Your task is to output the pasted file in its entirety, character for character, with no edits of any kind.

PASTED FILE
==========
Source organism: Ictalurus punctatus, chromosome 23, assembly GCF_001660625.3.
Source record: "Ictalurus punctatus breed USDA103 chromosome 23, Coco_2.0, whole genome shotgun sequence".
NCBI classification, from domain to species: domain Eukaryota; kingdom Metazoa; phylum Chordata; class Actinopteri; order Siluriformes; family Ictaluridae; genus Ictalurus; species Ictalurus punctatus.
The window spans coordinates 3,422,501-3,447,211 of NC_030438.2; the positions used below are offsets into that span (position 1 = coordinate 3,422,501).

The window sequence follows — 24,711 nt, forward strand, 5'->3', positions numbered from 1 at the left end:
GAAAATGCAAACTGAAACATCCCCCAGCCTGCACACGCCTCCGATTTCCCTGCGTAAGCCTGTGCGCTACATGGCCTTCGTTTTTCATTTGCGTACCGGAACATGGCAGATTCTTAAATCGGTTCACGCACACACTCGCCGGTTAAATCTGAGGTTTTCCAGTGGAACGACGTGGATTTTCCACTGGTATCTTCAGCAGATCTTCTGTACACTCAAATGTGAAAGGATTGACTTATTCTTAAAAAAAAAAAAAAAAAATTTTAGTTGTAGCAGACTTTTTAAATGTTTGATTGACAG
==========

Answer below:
Source organism: Ictalurus punctatus, chromosome 23, assembly GCF_001660625.3.
Source record: "Ictalurus punctatus breed USDA103 chromosome 23, Coco_2.0, whole genome shotgun sequence".
NCBI classification, from domain to species: domain Eukaryota; kingdom Metazoa; phylum Chordata; class Actinopteri; order Siluriformes; family Ictaluridae; genus Ictalurus; species Ictalurus punctatus.
The window spans coordinates 3,422,501-3,447,211 of NC_030438.2; the positions used below are offsets into that span (position 1 = coordinate 3,422,501).

The window sequence follows — 24,711 nt, forward strand, 5'->3', positions numbered from 1 at the left end:
GAAAATGCAAACTGAAACATCCCCCAGCCTGCACACGCCTCCGATTTCCCTGCGTAAGCCTGTGCGCTACATGGCCTTCGTTTTTCATTTGCGTACCGGAACATGGCAGATTCTTAAATCGGTTCACGCACACACTCGCCGGTTAAATCTGAGGTTTTCCAGTGGAACGACGTGGATTTTCCACTGGTATCTTCAGCAGATCTTCTGTACACTCAAATGTGAAAGGATTGACTTATTCTTAAAAAAAAAAAAAAAAAATTTTAGTTGTAGCAGACTTTTTAAATGTTTGATTGACAG